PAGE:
Ceci n’est pas un Duchamp
I was alarmed and thrilled at the same by an article I read this weekend in Dutch newspaper NRC Handelsblad (“Marcel Duchamp’s Lie”). The article states that Marcel Duchamp was not the creator of the artwork ‘Fountain’, which is truly seminal in the world of conceptual art. In the article, journalist Sandra Smallenburg convincingly sums up the different proofs that clearly point into the direction of Elsa von Freytag-Loringhoven as the work’s true creator. Even though the two artists were friends, Duchamp claimed her work to be his own after she died and thus “buried the reputation of one of the real geniuses of the early 20th century,” Smallenburg puts it aptly.
I was alarmed because I’ve dedicated quite a bit of text in my book to Duchamp and ‘his’ urinal-turned-on-its-back, which means I have to make a few amendments in my next print!
In any case, the article forms a great read – as if detective fiction. For example, one of the more significant pieces of the puzzle in favor of Von Freytag is the famous signature “R. Mutt 1917” on the urinal, which Duchamp claimed to be his own pseudonym. According to Irene Gammel, a professor at the University of Toronto, ‘R. Mutt’ phonetically means ‘armut’ (poverty) in German. Poverty was the state Von Freytag lived in and German her native language. Duchamp had always claimed that the signature was inspired by the shop where he allegedly bought the urinal (“J.L. Mott Iron Works”). But this shop was actually not a shop (but a showroom) and J.L. Mott didn’t even sell this type of urinal, the British art historic Glyn Thompson found out.
Which not just means that a landmark of 20th-century art should be subscribed to Von Freytag, but also that she is the godmother of conceptual art
The article even plausibly states that Duchamp was greatly influenced by Von Freytag’s objet trouvés (found objects). In 1913 Von Freytag already created ‘Enduring Ornament’, an iron ring she found on the day of her wedding. Duchamp created his very first ‘Bicycle wheel’ in the same year, but only years later he dubbed it a ‘Readymade’ – he even claimed the work was not purposeful at its conception, he simply liked looking at it. This would mean that Duchamp’s ‘Readymades’ were based on Von Freytag’s earlier work. Which not just means that a landmark of 20th-century art should be subscribed to Von Freytag, but also that she is the godmother of conceptual art.
Another alarming injustice in this whole story is that much of the proof against Duchamp already existed for quite a while. The reason why it has always been ignored by a large part of the established art world is rather banal – and as the article suggests even sexist. Museums such as the Centre Pompidou, the Tate Modern, the San Francisco MoMa and (as I’ve seen for myself) the Philadelphia Museum of Art all have a replica of Fountain – there is a total of 17 (!) replicas. Art dealers and museums have paid large sums for these works. The Tate, for example, paid half a million dollars for a copy. These ‘businesses’ thus has a vested interest in the whole Duchamp hype; if the work would suddenly be credited to a relative unknown – and female – artist, its value might plummet. This shows how the art world is ruled by money. It also shows, for that matter, how the experts in the art domain are ironically quite conservative – and even sexist maybe.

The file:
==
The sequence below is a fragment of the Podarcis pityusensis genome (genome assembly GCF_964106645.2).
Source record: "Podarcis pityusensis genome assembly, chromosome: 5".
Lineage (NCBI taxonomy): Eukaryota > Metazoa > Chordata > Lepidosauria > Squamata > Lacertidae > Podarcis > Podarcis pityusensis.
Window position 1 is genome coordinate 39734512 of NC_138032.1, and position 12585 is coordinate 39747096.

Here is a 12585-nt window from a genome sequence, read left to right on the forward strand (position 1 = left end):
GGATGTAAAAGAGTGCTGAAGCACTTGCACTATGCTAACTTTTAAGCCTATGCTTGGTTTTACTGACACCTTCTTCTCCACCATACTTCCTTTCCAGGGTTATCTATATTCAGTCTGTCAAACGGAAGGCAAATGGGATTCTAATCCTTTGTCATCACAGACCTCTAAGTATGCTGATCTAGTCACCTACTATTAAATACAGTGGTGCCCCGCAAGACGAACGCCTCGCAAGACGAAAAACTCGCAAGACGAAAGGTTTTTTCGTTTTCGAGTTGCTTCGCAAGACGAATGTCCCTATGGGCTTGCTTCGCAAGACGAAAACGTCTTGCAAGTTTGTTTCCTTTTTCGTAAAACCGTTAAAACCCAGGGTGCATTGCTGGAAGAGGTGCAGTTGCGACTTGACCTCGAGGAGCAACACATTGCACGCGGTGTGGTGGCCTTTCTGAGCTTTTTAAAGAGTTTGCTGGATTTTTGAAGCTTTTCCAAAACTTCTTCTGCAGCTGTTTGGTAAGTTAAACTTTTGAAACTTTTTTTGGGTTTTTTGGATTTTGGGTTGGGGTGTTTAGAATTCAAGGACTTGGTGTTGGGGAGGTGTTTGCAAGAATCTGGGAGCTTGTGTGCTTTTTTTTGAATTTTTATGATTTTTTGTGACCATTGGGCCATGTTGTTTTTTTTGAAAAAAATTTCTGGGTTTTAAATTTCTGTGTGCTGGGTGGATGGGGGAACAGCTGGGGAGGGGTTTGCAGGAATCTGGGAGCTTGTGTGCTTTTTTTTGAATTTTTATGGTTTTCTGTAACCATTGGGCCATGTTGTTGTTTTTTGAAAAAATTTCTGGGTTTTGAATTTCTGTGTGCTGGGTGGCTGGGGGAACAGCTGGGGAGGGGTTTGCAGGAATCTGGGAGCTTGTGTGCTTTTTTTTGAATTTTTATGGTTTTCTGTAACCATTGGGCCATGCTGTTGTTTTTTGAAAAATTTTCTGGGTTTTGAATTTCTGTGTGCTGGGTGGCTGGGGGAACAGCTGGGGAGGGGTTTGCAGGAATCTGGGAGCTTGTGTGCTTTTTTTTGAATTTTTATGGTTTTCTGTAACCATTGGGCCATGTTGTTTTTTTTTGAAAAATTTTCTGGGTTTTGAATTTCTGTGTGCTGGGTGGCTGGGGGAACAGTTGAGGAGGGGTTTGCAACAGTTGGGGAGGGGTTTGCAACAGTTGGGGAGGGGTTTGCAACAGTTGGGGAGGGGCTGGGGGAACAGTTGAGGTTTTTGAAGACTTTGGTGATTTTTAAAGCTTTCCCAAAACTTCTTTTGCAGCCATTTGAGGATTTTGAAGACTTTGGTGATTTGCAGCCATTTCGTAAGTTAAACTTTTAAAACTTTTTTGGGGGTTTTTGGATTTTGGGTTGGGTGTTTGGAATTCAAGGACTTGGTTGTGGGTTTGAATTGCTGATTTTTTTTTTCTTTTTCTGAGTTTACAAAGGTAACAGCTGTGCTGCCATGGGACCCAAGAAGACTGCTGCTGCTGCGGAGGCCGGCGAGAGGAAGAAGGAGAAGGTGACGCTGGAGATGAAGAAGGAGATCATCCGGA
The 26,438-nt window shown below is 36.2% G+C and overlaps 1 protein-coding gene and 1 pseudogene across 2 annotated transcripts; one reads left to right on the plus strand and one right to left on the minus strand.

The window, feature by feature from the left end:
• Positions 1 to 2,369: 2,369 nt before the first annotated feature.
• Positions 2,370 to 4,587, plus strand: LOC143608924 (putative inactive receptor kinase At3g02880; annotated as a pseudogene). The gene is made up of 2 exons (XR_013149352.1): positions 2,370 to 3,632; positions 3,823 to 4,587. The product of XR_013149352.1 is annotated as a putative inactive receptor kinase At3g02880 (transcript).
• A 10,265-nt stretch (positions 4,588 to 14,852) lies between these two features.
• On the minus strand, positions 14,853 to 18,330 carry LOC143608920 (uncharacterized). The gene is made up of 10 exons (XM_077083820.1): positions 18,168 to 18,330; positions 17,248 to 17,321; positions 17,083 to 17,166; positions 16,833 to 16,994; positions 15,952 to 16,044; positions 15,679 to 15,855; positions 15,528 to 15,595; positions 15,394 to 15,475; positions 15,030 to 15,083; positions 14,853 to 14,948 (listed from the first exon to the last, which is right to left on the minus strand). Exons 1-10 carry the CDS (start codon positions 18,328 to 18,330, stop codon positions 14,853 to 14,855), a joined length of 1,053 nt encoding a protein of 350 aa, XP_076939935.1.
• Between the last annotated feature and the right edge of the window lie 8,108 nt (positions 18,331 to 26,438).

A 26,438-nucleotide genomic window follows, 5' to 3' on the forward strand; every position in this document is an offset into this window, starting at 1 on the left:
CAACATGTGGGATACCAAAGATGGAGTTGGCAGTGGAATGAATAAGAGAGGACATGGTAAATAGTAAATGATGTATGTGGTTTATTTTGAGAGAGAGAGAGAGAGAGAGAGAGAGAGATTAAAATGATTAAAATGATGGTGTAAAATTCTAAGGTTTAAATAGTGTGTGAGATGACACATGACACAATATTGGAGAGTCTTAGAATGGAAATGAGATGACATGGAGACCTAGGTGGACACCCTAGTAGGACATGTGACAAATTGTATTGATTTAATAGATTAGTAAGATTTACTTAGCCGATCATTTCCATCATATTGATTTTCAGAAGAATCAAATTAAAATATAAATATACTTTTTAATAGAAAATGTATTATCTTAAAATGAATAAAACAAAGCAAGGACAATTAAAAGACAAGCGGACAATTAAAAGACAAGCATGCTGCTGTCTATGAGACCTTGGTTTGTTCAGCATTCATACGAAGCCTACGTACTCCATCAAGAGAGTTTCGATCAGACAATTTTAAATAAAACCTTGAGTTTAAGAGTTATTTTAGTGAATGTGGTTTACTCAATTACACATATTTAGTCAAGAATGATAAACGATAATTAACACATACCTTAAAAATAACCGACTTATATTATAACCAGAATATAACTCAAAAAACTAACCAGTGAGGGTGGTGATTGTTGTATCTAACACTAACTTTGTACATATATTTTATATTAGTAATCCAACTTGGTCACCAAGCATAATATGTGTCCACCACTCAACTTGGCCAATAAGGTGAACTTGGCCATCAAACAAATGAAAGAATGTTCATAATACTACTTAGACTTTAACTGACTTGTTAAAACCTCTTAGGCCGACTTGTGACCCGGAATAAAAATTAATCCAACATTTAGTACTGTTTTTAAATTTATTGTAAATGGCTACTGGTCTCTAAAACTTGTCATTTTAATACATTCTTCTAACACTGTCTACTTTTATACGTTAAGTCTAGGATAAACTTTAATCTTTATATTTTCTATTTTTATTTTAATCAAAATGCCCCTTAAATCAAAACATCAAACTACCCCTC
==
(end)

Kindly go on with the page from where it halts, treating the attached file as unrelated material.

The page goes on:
The reason, however, why I was not just alarmed but also a little thrilled by the news, is that the story seamlessly fits within the domain of conceptual art
The reason, however, why I was not just alarmed but also a little thrilled by the news, is that the story seamlessly fits within the domain of conceptual art. After all, the essence of conceptual art is that the idea of a piece of art is more important than its visual representation. Conceptual art is thus all about the imagination of the artist (and his/her audience).
What we know now is that Duchamp went beyond using a found object; he used someone else’s found object. But he went further than that; since the original Fountain disappeared shortly after it was conceived and since he authorized a great number of replicas to be produced in the 60s – decades after Von Freytag had passed away – Duchamp might have even prevented Von Freytag’s original story to silently disappear. In that case, Duchamp revived Von Freytag’s story and made it his own.
Don’t get me wrong, what Duchamp did was extremely unethical, but it was also imaginative and therefore conceptual without a doubt. In fact, now that Duchamp has been exposed as a fraud for turning a found object into a stolen one, the story has become more layered, more ambiguous and therefore more interesting. And if this is true, the art world doesn’t have to really worry about the value of their replicas. They can credit Von Fretyag for creating the original – and for being the founder of conceptual art – and they can maybe credit Duchamp for reviving the original or at least catalyzing its exposure. The first conceptual collaboration in two parts – without consent. That makes quite a story. A story that could make Fountain an even more valuable piece of conceptual art.
The article in NRC Handelsblad was based on an article by Dutch journalist and author Theo Paijmans, who last Friday published a story in art magazine See All This, titled ‘The urinal is not Duchamp’s.’ With this article he calls upon the art world to rewrite the story around Fountain.
In another article on this blog I describe how Duchamp claimed he had submitted the work to an exhibition of the avant-garde movement and how it was denied for being “immoral, vulgar, plain piece of plumbing.” Now we know that it was most likely Von Freytag who submitted the work.
Photo credit Fountain: cassart.co.uk.